$- 45.0 x_{1} - 100.0 {\left\langle x_{1} - 4 \right\rangle}^{0} + 370.0$

## Comparison

### Deflection Plot

In the plot below, we are plotting the actual and approximated y values. It can be seen that approximation conforms very well to the original function.

 1 2 3 4 5 6   plot(x->y_approx.evalf(subs=Dict(x1=>x)), 0, L, label="y approximate", lw=2, lc="black", title="Deflection", xlabel=L"x_1", ylabel="y in m", size=(600, 200), ylim=(-0.2, 0.2), axes_style=:origin) plot!(x->y_act.evalf(subs=Dict(x1=>x)), 0, L, label="y actual", lw=3, ls=:dash) 

### Bending Moment Diagram

In the bending diagram, the approximation still seems to hold good though there seems to be a something peculiar at $x_1=4$ but not enough to judge without careful examination.

 1 2 3 4 5  plot(x->M_approx.evalf(subs=Dict(x1=>x)), 0, L, label="M approximate", lw=2, lc="black", title="Bending Moment", xlabel=L"x_1", ylabel="M in KNm", size=(600, 200), ylim=(-1500, 1000), axes_style=:origin) plot!(x->M_act.evalf(subs=Dict(x1=>x)), 0, L, label="M actual", lw=3, ls=:dash) 

### Shear Force Diagram

Now, while drawing the Shear force diagram, the caveats of approximation is seen. The area under the curve remains the same (aka the bending moment) but the actual curve traced is different. The analytical solution has the discontinuity at $x_1=4$ mark which is smoothed out. Also, the maximum shear force predicted is slightly lower than the analytical solution.

 1 2 3 4 5  plot(x->V_approx.evalf(subs=Dict(x1=>x)), 0, L, label="V approximate", lw=2, lc="black", title="Shear Force", xlabel=L"x_1", ylabel="V in KN", size=(600, 200), ylim=(-100,500)) plot!(x->V_act.evalf(subs=Dict(x1=>x)), 0, L, label="V actual", lw=3, ls=:dash) 

## Stress Calculations

Next, we shall take a look at the bending and shear stresses. For an Euler-Bernoulli beam, only $\sigma_{11}$ and $\sigma_{12}$ exists which are given by,

$$\displaystyle{\sigma_{11} = \frac{Mx_2}{I}}$$

$$\displaystyle{\sigma_{12}= \frac{VQ}{Ib}}$$

where $\displaystyle{Q = b \left( \frac{t}{2}-x_2 \right) \left( \frac{t}{4}+\frac{x_2}{2} \right) }$ for a rectangular cross sectioned beam.

 1  σ_11_act = -M_act*x2/Ig 

$320.0 x_{2} \left(22.5 x_{1}^{2} - 370.0 x_{1} + 100.0 {\left\langle x_{1} - 4 \right\rangle}^{1} + 1210.0\right)$

 1  σ_11_approx = -M_approx*x2/Ig 

$320.0 x_{2} \left(- 0.266727632993052 x_{1}^{4} + 6.40146319171217 x_{1}^{3} - 6.30658436263572 x_{1}^{2} - 332.551440328535 x_{1} + 1200.12345678991\right)$

 1 2  Q = b*(h/2 - x2)*(h/4 + x2/2) σ_12_act = V_act*Q/(Ig*b)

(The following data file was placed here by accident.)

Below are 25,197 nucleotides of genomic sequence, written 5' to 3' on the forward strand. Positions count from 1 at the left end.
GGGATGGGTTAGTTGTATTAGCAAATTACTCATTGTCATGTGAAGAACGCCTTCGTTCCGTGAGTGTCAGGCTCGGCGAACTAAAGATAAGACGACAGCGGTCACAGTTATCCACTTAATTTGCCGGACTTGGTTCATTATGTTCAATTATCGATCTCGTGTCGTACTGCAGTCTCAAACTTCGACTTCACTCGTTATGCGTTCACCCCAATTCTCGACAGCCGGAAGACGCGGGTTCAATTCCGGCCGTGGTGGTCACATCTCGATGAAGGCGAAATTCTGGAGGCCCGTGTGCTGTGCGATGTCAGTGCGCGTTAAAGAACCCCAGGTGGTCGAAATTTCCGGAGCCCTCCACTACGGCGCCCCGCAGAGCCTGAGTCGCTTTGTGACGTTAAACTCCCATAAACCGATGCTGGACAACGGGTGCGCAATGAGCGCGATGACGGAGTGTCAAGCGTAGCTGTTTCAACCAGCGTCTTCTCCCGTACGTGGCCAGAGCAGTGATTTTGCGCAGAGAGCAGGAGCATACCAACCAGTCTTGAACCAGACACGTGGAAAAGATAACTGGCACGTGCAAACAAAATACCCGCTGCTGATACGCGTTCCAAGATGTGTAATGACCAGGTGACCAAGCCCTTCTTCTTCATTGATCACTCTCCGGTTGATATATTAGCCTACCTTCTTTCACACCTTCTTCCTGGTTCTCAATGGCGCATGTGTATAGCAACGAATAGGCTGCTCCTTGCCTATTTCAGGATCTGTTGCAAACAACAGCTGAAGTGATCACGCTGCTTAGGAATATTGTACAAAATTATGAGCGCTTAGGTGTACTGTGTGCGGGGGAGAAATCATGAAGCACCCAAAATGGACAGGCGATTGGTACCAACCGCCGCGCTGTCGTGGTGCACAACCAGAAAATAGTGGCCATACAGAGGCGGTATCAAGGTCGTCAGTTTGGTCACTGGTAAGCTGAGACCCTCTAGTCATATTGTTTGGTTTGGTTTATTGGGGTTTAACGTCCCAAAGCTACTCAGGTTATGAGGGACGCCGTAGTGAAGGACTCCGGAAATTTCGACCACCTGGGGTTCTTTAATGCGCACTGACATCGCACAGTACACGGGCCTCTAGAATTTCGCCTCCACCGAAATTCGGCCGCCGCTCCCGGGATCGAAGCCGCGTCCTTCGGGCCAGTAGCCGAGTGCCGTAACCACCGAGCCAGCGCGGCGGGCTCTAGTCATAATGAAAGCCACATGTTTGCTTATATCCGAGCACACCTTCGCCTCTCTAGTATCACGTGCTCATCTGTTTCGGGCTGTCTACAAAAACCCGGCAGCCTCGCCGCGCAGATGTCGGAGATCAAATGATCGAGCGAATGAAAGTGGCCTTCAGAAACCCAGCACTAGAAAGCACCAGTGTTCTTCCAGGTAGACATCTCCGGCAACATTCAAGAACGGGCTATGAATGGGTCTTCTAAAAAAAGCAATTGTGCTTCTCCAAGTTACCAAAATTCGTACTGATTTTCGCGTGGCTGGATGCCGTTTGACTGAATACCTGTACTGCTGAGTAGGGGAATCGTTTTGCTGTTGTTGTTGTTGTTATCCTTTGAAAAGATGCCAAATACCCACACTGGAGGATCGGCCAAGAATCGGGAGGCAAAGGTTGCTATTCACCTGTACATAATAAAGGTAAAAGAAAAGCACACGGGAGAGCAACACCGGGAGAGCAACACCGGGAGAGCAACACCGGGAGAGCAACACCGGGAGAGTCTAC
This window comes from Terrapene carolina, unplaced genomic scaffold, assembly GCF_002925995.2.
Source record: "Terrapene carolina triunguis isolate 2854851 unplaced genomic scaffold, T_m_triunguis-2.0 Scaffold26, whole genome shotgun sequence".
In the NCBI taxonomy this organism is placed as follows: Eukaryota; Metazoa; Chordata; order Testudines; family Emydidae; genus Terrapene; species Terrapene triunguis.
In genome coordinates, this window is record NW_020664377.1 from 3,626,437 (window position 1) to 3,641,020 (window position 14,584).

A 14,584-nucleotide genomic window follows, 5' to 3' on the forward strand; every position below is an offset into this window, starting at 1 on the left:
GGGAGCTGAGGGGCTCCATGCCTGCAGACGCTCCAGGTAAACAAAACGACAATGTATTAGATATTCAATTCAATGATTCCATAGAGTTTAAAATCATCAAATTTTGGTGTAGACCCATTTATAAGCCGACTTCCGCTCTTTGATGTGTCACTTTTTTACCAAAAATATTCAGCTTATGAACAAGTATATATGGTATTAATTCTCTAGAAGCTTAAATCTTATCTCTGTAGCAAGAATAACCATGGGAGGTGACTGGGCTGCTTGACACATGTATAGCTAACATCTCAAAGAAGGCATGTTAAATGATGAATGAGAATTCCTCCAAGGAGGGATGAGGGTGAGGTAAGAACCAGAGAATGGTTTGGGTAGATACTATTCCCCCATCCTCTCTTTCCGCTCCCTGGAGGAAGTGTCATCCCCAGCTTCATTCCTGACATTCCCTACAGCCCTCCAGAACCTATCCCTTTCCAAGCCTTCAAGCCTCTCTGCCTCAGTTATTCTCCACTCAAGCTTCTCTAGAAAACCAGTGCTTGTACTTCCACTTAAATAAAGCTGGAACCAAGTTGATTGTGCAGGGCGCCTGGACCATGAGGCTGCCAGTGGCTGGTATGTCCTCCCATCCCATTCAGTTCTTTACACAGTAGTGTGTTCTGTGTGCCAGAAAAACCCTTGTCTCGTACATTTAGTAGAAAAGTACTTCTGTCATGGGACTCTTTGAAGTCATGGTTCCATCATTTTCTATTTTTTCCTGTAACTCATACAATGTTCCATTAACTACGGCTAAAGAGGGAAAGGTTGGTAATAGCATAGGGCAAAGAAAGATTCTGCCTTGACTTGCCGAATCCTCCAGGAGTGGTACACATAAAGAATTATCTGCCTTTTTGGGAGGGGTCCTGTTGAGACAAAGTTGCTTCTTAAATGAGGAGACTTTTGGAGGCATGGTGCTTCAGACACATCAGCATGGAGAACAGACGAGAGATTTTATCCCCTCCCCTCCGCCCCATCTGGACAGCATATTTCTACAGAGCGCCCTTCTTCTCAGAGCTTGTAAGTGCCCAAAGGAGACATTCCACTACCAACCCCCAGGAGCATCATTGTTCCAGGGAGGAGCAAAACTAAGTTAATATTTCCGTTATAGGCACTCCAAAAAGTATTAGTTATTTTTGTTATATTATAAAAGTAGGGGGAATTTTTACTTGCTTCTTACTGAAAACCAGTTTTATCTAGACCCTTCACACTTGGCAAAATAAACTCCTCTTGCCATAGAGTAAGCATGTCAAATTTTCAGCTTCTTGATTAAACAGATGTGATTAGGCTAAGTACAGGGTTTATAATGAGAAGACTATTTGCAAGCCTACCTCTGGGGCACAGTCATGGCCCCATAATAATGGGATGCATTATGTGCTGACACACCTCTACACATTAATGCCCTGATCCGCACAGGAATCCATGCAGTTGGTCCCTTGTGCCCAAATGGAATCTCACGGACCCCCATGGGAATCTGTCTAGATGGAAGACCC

$1066.66666666667 \left(0.075 - 0.3 x_{2}\right) \left(\frac{x_{2}}{2} + 0.125\right) \left(- 45.0 x_{1} - 100.0 {\left\langle x_{1} - 4 \right\rangle}^{0} + 370.0\right)$

 1  σ_12_approx = V_approx*Q/(Ig*b) 

$1066.66666666667 \left(0.075 - 0.3 x_{2}\right) \left(\frac{x_{2}}{2} + 0.125\right) \left(1.06691053197221 x_{1}^{3} - 19.2043895751365 x_{1}^{2} + 12.6131687252714 x_{1} + 332.551440328535\right)$

In the following cells, the $\sigma_{11}$ and $\sigma_{12}$ actual and approximate values are plotted. Note that, if you run this in your system, the following plots may take a lot of time. This is due to sympy. A purely Julia based symbolic library would have meant lesser hassle.

### Bending Stress

 1 2  X1=0:0.01:L; X2=-h/2:0.01:h/2; 
 1 2  p1 = contourf(X1, X2, (X1, X2)->σ_11_act.evalf(subs=Dict(x1=>X1, x2=>X2)), size=(600, 200), title="Bending Stress, σ_11 approximate") 

 1 2  p2 = contourf(X1, X2, (X1, X2)->σ_11_approx.evalf(subs=Dict(x1=>X1, x2=>X2)), size=(600, 200), title="Bending Stress, σ_11 actual") 

 1 2  p3 = contourf(X1, X2, (X1, X2)->σ_12_act.evalf(subs=Dict(x1=>X1, x2=>X2)), size=(600, 200), title="Shear Stress, σ_12 approximate") 

### Shear Stress

 1 2  p4 = contourf(X1, X2, (X1, X2)->σ_12_act.evalf(subs=Dict(x1=>X1, x2=>X2)), size=(600, 200), title="Shear Stress, σ_12 actual") 

### Comparison

 1 2  l =@layout[grid(2,1) a{0.05w}] plot(p1, p2, layout=grid(2,1)) 

 1  plot(p3, p4, layout=grid(2,1)) 

Based on the comparison above, it can be seen that the stress distributions for both $y_\text{act}$ and $y_\text{approx}$ remain the same. Hence, this can be considered as a viable approximation for the deflection function.

The entire blog post is a Jupter Notebook which can be downloaded from below. Please note that this is generated as a part of my learning experience and hence should be treated appropriately.